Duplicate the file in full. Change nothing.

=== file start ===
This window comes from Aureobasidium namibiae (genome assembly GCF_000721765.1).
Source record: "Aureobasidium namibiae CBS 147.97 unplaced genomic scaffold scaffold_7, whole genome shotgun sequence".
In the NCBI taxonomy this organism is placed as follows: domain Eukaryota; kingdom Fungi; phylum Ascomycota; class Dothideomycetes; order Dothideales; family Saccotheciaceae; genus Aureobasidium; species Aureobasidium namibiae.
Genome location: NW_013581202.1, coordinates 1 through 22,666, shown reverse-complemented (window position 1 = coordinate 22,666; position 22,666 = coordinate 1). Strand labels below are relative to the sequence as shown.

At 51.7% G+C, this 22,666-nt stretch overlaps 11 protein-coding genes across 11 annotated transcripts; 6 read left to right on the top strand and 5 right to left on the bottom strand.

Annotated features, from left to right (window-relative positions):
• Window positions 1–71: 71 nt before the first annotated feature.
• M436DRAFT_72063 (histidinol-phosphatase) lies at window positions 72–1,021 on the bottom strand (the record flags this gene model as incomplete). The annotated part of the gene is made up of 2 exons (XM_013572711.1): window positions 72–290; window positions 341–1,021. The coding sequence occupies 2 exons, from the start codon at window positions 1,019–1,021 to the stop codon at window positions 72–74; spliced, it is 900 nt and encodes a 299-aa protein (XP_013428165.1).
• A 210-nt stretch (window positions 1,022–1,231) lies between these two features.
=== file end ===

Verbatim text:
This window comes from Aureobasidium namibiae (genome assembly GCF_000721765.1).
Source record: "Aureobasidium namibiae CBS 147.97 unplaced genomic scaffold scaffold_7, whole genome shotgun sequence".
In the NCBI taxonomy this organism is placed as follows: domain Eukaryota; kingdom Fungi; phylum Ascomycota; class Dothideomycetes; order Dothideales; family Saccotheciaceae; genus Aureobasidium; species Aureobasidium namibiae.
Genome location: NW_013581202.1, coordinates 1 through 22,666, shown reverse-complemented (window position 1 = coordinate 22,666; position 22,666 = coordinate 1). Strand labels below are relative to the sequence as shown.

At 51.7% G+C, this 22,666-nt stretch overlaps 11 protein-coding genes across 11 annotated transcripts; 6 read left to right on the top strand and 5 right to left on the bottom strand.

Annotated features, from left to right (window-relative positions):
• Window positions 1–71: 71 nt before the first annotated feature.
• M436DRAFT_72063 (histidinol-phosphatase) lies at window positions 72–1,021 on the bottom strand (the record flags this gene model as incomplete). The annotated part of the gene is made up of 2 exons (XM_013572711.1): window positions 72–290; window positions 341–1,021. The coding sequence occupies 2 exons, from the start codon at window positions 1,019–1,021 to the stop codon at window positions 72–74; spliced, it is 900 nt and encodes a 299-aa protein (XP_013428165.1).
• A 210-nt stretch (window positions 1,022–1,231) lies between these two features.